If the immediate breast reconstruction is performed using implant(s), a sizer of the appropriate size is inserted. The sizer is filled with saline and with a volume corresponding to the weight of the mastectomy specimen. Subsequently the ICG-A is performed, and the perfusion scored as described previously (11-13). Consequently, a perfusion-score smaller than 33% will lead to re-evaluation of the reconstructive procedure. If the area comprising a 33% perfusion-score or less is located around the incision the area is excised and a smaller fixed sized implant or an expander is planned to be used. In the case of planned subpectoral placement of the implant/expander, the pectoralis major muscle is raised appropriately and the acellular dermal matrix is sutured in place using longer-time resorbable sutures (Monoplus 2-0, B. Braun). If a pre-pectoral position is deemed sufficient, the acellular dermal matrix is wrapped around the implant and sutured to the chest wall, using the aforementioned suture. Subsequently two drains are inserted and tunneled and fixed using non-resorbable sutures (Dafilon 3-0, B. Braun). Upon re-draping and re-sterilization of the chest area and change of glowes and instruments, the chosen silicone-gel implant or expander (containing the appropriate volume) is implanted. The skin is sutured using resorbable sutures 3-0 or 4-0 (Novosyn, B. Braun), in two layers followed by non-resorbable sutures (Dafilon 5-0, B. Braun). Then, ICG-A is performed again, and the perfusion scored to ensure the previously detected perfusion score. The suture line is bandaged with sterile paper tape (Micropore 3M™) and the breast(s) is draped with Tegaderm after application of Nitroglycerine Ointment (Nitro-Bid, Nyco-Med, Melville, NY, USA) to the mastectomy skin flaps in order to reduce the rate of skin necrosis (14). A supporting brassiere is applied.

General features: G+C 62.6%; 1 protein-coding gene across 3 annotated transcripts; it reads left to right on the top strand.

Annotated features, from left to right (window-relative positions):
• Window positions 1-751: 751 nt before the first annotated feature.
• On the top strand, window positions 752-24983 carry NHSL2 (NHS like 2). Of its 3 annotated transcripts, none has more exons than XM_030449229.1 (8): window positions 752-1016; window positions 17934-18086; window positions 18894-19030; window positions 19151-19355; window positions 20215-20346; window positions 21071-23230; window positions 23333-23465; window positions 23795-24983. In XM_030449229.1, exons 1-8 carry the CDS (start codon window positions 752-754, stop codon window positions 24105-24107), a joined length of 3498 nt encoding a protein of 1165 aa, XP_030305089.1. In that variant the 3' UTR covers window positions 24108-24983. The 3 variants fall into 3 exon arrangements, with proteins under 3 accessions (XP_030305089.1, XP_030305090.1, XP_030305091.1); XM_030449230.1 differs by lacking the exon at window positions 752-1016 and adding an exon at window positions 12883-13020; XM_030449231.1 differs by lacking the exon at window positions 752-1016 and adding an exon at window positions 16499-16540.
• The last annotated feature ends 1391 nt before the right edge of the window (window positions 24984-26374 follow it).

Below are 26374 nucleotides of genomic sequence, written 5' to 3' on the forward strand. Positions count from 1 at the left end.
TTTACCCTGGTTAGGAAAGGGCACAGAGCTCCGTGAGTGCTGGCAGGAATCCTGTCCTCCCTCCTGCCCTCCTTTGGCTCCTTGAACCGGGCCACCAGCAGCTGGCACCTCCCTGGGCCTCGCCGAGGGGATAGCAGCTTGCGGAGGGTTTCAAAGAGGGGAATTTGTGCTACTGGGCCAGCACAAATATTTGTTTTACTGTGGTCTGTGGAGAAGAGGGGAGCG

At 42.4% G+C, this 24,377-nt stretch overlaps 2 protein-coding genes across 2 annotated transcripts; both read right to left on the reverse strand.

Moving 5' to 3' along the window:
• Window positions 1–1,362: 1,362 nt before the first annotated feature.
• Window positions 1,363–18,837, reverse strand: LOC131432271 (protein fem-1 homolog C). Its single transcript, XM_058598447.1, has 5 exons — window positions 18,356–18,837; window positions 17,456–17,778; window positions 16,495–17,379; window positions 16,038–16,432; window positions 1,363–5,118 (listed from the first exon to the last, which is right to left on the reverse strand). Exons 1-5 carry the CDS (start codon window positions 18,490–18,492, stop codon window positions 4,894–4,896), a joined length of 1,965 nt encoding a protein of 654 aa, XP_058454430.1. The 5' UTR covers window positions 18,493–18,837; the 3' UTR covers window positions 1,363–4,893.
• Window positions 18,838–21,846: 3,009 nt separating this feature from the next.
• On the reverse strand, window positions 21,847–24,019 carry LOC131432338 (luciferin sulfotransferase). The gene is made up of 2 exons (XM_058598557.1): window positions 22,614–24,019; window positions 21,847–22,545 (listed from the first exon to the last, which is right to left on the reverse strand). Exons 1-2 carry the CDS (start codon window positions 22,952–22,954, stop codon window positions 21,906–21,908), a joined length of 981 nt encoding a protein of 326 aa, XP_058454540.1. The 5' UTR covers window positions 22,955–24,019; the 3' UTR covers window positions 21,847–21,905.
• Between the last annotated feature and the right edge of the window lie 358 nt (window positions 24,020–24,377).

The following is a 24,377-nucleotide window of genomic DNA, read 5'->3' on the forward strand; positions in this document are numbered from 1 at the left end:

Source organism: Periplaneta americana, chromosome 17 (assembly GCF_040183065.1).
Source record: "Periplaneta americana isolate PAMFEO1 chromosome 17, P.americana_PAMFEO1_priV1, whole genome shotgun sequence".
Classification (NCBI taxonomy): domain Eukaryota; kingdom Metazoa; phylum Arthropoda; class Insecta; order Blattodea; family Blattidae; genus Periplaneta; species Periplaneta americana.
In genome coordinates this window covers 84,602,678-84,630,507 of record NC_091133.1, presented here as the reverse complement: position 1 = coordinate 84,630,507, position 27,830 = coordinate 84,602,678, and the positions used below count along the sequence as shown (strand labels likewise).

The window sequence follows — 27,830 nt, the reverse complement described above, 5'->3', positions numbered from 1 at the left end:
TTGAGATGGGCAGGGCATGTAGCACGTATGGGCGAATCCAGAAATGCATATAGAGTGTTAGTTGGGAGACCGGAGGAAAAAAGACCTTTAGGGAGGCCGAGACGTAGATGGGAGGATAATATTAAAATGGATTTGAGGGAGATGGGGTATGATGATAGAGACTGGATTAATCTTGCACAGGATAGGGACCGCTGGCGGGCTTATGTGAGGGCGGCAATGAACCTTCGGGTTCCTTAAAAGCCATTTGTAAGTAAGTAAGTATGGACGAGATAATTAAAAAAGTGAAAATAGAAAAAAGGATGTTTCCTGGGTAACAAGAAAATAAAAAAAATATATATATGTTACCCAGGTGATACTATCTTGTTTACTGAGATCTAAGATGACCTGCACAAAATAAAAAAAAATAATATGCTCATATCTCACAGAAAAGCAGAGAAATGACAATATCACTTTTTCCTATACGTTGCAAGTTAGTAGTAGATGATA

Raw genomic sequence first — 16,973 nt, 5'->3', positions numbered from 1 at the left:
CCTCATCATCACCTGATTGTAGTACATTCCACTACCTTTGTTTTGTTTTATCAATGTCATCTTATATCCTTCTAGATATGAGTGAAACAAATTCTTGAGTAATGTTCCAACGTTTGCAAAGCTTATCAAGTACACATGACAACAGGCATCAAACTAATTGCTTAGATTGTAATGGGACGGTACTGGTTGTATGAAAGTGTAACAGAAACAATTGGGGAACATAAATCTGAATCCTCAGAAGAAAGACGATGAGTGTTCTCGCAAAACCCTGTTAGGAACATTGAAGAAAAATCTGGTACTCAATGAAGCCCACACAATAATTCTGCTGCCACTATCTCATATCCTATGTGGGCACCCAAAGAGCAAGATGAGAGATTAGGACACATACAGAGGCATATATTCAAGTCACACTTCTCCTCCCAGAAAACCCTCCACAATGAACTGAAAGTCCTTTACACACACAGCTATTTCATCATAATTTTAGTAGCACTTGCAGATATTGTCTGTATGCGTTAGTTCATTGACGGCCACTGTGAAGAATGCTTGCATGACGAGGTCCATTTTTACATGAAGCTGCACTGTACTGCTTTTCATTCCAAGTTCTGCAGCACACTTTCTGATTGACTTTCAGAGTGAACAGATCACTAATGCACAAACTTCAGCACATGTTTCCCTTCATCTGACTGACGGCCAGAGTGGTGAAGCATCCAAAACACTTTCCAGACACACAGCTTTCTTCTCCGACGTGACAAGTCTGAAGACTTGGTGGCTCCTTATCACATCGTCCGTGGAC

Immediate breast reconstruction with autologous tissues